Lyn Gala

One writer's journal through one version of reality

  Let Sex be Sex

11 Comments


    Sexuality is flexible.  Sometimes. For certain people.

Variety may be the spice of life, but for some people, variety in the bedroom annoys them.  Some people always take dominant roles.  Lady Joy, a beautiful Domme I met at a play party, said she cannot even come without dominating someone, usually in rather severe ways.

The live-in submissive of an Internet friend commented that he can’t even understand switches.  He always needs to be controlled and hurt.  Personally, I am a little more flexible, but only under certain circumstances.  I would pretty much spork my eyes out before submitting to a man or letting his dick near me, which doesn’t mean I couldn’t have fun playing with one.  Sorry guys, nothing personal, but that’s just my dynamic. I’m far more into (and flexible with) women. Everyone has their own limits.

However, I am so tired of reviewers denying this simple truth.

She’s like most women—she thinks all men have fixed roles!” they wail.

Yes, wail.  That’s how I “hear” the words when I read reviews like that.

For the record, I don’t think all men have fixed roles any more than I think all women have fixed roles or all transgendered people have fixed roles.  I also believe that some people prefer to have more fixed roles.

Tom in Blowback always wants to submit (and preferably to women where his trust issues are less likely to make him fight the restraints).

Temar and Shan in the Desert World books are flexible. Events have made Temar a little hesitant, but by the end of Desert World Rebirth, we have plenty of flexibility.

Jeremy is not flexible at all.  The protagonist of Out of Balance is a bit of a pain slut (or a lot of one) and he really needs bondage and pain to get his groove on. On the other hand, Ferro from “Shepherd Slave and Vow” is just a happy slut.  He’ll try anything, anytime. Top, bottom, or in the middle—he’s good with it all.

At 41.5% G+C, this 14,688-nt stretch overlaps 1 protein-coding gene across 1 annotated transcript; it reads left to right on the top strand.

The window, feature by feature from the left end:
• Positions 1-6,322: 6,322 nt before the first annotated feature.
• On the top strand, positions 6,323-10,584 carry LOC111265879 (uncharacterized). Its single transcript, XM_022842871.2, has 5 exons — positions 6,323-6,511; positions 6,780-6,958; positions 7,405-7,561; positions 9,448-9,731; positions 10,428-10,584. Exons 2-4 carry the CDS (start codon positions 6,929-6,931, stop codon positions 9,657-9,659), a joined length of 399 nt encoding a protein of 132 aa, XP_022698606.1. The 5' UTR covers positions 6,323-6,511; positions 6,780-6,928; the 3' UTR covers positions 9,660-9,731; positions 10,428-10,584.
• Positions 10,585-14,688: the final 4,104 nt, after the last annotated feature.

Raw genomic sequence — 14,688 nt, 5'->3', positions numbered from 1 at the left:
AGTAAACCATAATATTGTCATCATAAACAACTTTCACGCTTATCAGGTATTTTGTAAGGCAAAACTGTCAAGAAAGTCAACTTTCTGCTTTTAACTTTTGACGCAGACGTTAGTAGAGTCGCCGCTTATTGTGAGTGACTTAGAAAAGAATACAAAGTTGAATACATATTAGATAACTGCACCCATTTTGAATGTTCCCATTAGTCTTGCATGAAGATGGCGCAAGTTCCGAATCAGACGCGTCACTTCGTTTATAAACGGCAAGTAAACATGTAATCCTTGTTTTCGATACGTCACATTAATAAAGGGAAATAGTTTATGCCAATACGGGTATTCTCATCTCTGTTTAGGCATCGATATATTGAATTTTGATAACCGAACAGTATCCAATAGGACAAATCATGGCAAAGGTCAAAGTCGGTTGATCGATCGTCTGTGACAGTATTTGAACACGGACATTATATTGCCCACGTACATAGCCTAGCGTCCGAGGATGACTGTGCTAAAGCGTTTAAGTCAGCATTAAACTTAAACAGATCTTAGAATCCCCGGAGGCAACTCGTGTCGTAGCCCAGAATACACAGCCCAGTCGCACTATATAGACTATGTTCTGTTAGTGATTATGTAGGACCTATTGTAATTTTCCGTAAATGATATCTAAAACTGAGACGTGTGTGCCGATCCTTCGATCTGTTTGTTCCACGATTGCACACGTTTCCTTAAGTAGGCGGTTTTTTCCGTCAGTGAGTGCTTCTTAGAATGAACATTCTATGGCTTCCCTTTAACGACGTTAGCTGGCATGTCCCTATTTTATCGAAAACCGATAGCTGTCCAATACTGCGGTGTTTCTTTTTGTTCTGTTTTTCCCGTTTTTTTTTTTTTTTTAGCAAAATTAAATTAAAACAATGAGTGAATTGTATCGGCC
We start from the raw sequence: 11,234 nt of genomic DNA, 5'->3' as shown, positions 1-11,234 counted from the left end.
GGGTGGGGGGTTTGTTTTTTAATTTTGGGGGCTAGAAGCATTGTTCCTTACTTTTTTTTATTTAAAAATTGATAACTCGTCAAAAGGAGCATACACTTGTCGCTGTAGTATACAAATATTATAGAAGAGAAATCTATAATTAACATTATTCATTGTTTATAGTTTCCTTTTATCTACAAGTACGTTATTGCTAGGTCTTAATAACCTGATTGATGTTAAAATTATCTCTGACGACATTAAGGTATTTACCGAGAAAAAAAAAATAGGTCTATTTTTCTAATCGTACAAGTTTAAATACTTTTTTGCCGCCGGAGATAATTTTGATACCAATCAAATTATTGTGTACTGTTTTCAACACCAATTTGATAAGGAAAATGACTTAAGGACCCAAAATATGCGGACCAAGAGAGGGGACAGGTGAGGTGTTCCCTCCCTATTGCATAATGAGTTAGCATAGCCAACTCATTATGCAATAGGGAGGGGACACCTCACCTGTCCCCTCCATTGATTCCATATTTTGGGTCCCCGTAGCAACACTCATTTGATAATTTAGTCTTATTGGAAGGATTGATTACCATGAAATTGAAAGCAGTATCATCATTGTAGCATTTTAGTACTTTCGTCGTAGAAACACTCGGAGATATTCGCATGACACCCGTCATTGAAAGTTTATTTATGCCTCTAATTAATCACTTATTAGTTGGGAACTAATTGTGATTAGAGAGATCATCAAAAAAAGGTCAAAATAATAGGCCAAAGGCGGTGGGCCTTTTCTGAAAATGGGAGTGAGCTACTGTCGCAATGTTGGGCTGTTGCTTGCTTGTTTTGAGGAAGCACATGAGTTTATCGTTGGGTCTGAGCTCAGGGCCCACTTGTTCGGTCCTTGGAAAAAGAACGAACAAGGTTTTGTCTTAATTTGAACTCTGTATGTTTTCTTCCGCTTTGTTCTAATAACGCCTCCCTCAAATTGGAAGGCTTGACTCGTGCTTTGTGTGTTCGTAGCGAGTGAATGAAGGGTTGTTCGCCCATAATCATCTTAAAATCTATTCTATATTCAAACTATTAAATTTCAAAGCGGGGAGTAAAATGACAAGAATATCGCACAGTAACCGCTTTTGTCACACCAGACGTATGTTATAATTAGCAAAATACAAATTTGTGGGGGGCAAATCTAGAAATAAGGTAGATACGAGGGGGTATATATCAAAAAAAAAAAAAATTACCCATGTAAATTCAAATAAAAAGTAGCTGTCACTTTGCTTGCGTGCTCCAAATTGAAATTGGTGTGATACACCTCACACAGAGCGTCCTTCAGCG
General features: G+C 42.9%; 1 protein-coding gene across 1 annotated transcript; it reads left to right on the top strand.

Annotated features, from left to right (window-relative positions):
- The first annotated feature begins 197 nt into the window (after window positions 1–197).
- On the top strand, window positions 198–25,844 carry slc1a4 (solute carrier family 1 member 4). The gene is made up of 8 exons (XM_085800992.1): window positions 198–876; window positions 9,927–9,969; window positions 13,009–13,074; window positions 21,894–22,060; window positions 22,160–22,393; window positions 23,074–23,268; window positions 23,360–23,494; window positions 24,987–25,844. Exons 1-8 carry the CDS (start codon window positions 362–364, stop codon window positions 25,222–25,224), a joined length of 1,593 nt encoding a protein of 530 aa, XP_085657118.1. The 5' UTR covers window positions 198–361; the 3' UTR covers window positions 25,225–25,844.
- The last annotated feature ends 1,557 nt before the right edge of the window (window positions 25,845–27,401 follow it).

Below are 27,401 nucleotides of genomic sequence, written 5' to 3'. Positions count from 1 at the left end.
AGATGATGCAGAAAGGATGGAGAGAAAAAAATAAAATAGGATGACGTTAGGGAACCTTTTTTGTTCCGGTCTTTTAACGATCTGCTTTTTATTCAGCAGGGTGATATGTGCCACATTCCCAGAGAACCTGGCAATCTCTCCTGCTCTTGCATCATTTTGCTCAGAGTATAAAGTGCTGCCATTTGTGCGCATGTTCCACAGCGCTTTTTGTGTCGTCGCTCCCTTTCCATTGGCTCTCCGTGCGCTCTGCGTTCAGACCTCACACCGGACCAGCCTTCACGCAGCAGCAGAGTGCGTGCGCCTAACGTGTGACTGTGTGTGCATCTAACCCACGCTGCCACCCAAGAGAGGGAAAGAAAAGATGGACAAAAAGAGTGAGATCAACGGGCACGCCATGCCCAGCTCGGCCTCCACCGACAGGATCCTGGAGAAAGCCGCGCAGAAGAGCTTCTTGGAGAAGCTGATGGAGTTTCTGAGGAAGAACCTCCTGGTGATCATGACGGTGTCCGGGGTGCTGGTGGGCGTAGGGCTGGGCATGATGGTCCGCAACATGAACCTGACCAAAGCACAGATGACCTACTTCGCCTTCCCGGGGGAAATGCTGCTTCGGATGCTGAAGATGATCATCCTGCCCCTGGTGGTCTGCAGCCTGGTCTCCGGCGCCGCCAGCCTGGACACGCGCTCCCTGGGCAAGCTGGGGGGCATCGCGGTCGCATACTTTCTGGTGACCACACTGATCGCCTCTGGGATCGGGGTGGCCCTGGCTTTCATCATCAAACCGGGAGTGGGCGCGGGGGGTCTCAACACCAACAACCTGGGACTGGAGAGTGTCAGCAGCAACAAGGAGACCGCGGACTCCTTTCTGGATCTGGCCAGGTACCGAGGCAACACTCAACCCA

However, I’ve had about three reviewers wailing (yep, an unfair characterization and unnecessary editorialization that I’m going to keep using because it makes me feel better) that “like most women” I think men have fixed sexuality.

No, no I don’t.  I think men and women and intersexed individuals and transgendered and heterosexuals and homosexuals and bisexuals and bigendered and cisgendered and transsexuals and pangendered and transvestites are all unique.

So, in some of my stories, you’ll find those who are flexible.  Vin from my upcoming In the Weeds is all Dom all the time. In fact, he has trouble reining in his urges to both dominate and play papa-bear all the time.  However, as much as he loves to dominate, he is happy to be the pitcher or the catcher.  So he’s half-flexible.  Stunt from my in progress Mountain Prey really does need to be tied up and taken hard to let go, so he’s inflexible.  Rahul Dwivedi from a book still in draft and blurb stage is so flexible it will break your mind.  Fireplay, topping, bottoming, sensation play… if he hears about it, he wants to try it.  All of it.

So stop assuming.  Stop assuming that gay men have to pursue flexible roles. Stop assuming that they can’t enjoy flexible roles.  Stop assuming that topping means dominating or that a submissive can’t be a damn good top. Stop assuming that any two people–gay or straight– have to express sexuality the same way or that people have to even have sex to be sexual.

Just stop assuming.

Personally, I’m going to keep writing books with characters as different as the people I know in real life.  RJ is a woman who identifies as a man. Miss Dolphinia is a pushy old queen who is as dominant as they come. Nikolai prefers hand-jobs or oral sex, while Carl wants to be the “catcher” every time.

Variety is the spice of life, but only some people want a spicy bedroom. That’s okay, too.

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Author: lyngala

Lyn Gala started writing in the back of her science notebook in third grade and hasn't stopped since. Westerns starring men with shady pasts gave way to science fiction with questionable protagonists which eventually gave in to any story with a morally ambiguous character. Even the purest heroes have pain and loss and darkness in their hearts, and that's where she likes to find her stories. Her characters seek to better themselves and find the happy ending (or happier anyway), but it's writing the struggle that inspires her muse. When she isn't writing, Lyn Gala teaches history part time in New Mexico and constantly prays for that one big breakout novel that will let her leave the classroom behind forever. She loves teaching, but she loves writing more.